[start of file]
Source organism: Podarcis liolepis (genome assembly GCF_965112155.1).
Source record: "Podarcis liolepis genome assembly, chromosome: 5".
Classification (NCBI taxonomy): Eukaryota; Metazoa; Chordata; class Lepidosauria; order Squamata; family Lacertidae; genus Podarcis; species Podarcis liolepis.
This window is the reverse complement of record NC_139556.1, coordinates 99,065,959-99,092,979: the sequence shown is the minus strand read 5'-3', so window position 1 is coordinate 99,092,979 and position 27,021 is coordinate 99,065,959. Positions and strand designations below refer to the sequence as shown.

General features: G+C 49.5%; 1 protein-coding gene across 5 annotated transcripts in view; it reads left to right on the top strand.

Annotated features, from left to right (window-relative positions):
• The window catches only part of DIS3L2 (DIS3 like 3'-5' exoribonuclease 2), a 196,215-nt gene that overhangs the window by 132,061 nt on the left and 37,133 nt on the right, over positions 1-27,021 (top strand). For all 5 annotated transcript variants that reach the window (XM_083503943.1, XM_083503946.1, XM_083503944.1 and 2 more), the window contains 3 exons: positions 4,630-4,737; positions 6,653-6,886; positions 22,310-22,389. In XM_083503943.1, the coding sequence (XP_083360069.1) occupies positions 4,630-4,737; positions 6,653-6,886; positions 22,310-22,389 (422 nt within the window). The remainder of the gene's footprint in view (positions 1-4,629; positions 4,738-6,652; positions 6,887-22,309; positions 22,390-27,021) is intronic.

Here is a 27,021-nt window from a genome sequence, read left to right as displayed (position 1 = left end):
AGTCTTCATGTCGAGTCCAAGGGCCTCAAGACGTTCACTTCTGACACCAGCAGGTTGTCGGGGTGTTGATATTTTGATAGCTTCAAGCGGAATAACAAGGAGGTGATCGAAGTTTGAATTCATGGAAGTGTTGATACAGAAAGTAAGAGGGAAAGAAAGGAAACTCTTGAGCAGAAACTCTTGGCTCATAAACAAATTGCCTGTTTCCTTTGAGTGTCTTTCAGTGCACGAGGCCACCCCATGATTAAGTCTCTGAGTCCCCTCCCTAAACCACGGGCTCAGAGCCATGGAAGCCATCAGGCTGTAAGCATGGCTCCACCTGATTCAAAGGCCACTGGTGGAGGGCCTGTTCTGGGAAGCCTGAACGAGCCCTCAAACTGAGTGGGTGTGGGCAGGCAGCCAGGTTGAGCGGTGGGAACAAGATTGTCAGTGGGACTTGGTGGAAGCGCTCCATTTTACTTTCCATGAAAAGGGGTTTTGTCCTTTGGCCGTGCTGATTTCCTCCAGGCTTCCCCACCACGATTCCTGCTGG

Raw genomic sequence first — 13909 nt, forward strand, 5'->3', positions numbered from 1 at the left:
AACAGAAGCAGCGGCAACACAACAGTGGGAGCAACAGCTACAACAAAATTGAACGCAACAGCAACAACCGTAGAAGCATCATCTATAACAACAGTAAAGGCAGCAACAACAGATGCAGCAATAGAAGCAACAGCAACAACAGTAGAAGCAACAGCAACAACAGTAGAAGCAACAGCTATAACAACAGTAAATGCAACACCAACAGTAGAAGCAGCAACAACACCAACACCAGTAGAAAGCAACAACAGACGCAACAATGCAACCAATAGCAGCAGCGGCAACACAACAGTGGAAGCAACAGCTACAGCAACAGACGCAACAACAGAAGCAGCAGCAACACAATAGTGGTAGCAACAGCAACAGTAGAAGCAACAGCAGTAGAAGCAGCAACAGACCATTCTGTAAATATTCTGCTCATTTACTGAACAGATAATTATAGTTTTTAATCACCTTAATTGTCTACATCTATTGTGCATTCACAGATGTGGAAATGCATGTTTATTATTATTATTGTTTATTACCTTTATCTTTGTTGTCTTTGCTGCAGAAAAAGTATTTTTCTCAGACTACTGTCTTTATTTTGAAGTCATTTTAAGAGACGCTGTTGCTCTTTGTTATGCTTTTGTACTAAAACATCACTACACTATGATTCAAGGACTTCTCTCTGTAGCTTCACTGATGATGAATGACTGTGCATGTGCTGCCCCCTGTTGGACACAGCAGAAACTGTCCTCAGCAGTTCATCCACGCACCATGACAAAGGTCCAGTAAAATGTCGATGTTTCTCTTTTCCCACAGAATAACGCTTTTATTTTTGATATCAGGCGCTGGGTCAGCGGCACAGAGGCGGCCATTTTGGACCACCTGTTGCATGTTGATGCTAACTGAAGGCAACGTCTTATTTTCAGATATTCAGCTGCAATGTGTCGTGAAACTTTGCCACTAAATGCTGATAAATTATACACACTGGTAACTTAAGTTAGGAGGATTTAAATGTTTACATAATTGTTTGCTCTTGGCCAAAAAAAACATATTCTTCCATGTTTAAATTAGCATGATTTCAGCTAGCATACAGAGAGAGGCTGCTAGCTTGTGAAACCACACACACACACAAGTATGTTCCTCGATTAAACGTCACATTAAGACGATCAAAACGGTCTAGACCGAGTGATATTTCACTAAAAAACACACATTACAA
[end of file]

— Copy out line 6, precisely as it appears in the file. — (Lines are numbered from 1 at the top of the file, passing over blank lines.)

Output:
Annotated features, from left to right (window-relative positions):